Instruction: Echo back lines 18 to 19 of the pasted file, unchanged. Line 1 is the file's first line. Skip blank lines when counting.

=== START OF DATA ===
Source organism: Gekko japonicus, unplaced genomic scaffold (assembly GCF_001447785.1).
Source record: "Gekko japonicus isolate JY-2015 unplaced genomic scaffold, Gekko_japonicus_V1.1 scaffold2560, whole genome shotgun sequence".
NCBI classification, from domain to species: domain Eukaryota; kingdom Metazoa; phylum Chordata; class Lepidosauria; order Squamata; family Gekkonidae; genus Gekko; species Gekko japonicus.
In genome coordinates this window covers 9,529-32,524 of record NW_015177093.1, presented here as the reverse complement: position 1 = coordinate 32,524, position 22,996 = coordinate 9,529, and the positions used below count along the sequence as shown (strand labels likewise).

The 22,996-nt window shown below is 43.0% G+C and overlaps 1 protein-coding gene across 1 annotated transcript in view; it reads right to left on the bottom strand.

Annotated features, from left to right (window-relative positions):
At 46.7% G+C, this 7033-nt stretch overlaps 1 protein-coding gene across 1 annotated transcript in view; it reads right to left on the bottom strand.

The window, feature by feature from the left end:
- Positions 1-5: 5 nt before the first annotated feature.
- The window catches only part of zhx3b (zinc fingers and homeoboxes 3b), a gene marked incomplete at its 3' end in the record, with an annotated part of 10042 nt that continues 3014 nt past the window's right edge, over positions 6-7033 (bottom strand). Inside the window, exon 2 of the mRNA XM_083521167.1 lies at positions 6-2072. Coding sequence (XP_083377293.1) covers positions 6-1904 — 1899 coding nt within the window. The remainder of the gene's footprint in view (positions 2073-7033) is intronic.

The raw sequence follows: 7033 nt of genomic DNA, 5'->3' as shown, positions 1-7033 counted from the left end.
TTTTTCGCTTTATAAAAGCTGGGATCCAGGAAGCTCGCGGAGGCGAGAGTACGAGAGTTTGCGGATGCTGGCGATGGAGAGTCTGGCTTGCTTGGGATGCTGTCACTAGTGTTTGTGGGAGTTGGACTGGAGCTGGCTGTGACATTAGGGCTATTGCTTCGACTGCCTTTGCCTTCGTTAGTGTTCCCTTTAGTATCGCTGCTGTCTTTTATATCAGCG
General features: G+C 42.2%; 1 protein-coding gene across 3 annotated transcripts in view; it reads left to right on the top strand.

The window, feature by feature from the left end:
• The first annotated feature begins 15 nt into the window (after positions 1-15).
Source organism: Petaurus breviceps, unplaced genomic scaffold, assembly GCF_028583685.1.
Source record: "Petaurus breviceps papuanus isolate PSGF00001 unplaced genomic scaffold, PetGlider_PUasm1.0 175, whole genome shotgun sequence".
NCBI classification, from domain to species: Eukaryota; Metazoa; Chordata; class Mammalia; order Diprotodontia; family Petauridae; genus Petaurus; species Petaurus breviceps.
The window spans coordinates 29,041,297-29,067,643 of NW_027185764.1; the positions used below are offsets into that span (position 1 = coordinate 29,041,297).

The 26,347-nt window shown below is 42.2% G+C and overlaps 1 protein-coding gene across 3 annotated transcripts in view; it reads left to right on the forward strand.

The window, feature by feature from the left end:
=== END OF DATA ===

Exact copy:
NCBI classification, from domain to species: Eukaryota; Metazoa; Chordata; class Mammalia; order Diprotodontia; family Petauridae; genus Petaurus; species Petaurus breviceps.
The window spans coordinates 29,041,297-29,067,643 of NW_027185764.1; the positions used below are offsets into that span (position 1 = coordinate 29,041,297).